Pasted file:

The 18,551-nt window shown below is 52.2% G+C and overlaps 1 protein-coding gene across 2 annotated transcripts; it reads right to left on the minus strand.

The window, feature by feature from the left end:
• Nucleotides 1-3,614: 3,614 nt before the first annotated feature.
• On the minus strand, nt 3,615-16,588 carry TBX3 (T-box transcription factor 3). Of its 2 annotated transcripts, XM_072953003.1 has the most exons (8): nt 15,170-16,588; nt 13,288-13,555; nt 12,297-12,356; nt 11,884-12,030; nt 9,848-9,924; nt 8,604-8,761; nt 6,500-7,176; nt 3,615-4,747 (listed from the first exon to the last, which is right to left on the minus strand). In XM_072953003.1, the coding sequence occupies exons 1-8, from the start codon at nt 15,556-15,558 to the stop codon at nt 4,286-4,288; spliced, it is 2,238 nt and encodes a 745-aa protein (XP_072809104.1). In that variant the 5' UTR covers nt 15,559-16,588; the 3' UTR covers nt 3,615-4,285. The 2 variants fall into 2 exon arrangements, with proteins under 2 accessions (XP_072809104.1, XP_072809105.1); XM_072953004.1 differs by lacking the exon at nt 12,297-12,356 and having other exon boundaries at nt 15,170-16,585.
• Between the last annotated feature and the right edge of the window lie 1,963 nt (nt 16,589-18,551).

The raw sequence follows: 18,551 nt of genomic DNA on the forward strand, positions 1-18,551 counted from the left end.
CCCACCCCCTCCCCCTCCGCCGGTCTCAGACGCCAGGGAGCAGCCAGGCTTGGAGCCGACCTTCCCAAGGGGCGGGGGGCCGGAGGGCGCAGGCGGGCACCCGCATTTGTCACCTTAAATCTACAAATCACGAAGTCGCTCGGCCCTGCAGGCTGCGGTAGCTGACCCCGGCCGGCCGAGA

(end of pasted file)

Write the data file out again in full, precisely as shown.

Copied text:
The 18,551-nt window shown below is 52.2% G+C and overlaps 1 protein-coding gene across 2 annotated transcripts; it reads right to left on the minus strand.

The window, feature by feature from the left end:
• Nucleotides 1-3,614: 3,614 nt before the first annotated feature.
• On the minus strand, nt 3,615-16,588 carry TBX3 (T-box transcription factor 3). Of its 2 annotated transcripts, XM_072953003.1 has the most exons (8): nt 15,170-16,588; nt 13,288-13,555; nt 12,297-12,356; nt 11,884-12,030; nt 9,848-9,924; nt 8,604-8,761; nt 6,500-7,176; nt 3,615-4,747 (listed from the first exon to the last, which is right to left on the minus strand). In XM_072953003.1, the coding sequence occupies exons 1-8, from the start codon at nt 15,556-15,558 to the stop codon at nt 4,286-4,288; spliced, it is 2,238 nt and encodes a 745-aa protein (XP_072809104.1). In that variant the 5' UTR covers nt 15,559-16,588; the 3' UTR covers nt 3,615-4,285. The 2 variants fall into 2 exon arrangements, with proteins under 2 accessions (XP_072809104.1, XP_072809105.1); XM_072953004.1 differs by lacking the exon at nt 12,297-12,356 and having other exon boundaries at nt 15,170-16,585.
• Between the last annotated feature and the right edge of the window lie 1,963 nt (nt 16,589-18,551).

The raw sequence follows: 18,551 nt of genomic DNA on the forward strand, positions 1-18,551 counted from the left end.
CCCACCCCCTCCCCCTCCGCCGGTCTCAGACGCCAGGGAGCAGCCAGGCTTGGAGCCGACCTTCCCAAGGGGCGGGGGGCCGGAGGGCGCAGGCGGGCACCCGCATTTGTCACCTTAAATCTACAAATCACGAAGTCGCTCGGCCCTGCAGGCTGCGGTAGCTGACCCCGGCCGGCCGAGA